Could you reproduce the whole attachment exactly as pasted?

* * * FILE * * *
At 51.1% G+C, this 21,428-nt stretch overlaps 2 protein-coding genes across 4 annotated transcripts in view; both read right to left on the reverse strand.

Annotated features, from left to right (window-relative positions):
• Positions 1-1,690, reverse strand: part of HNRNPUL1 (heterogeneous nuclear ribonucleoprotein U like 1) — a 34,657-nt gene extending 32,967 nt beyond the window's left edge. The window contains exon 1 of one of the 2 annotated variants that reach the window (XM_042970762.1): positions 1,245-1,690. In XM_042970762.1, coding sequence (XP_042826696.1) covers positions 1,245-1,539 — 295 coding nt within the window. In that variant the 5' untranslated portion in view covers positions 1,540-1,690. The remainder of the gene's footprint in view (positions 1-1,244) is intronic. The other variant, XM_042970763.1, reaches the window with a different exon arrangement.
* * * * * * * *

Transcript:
At 51.1% G+C, this 21,428-nt stretch overlaps 2 protein-coding genes across 4 annotated transcripts in view; both read right to left on the reverse strand.

Annotated features, from left to right (window-relative positions):
• Positions 1-1,690, reverse strand: part of HNRNPUL1 (heterogeneous nuclear ribonucleoprotein U like 1) — a 34,657-nt gene extending 32,967 nt beyond the window's left edge. The window contains exon 1 of one of the 2 annotated variants that reach the window (XM_042970762.1): positions 1,245-1,690. In XM_042970762.1, coding sequence (XP_042826696.1) covers positions 1,245-1,539 — 295 coding nt within the window. In that variant the 5' untranslated portion in view covers positions 1,540-1,690. The remainder of the gene's footprint in view (positions 1-1,244) is intronic. The other variant, XM_042970763.1, reaches the window with a different exon arrangement.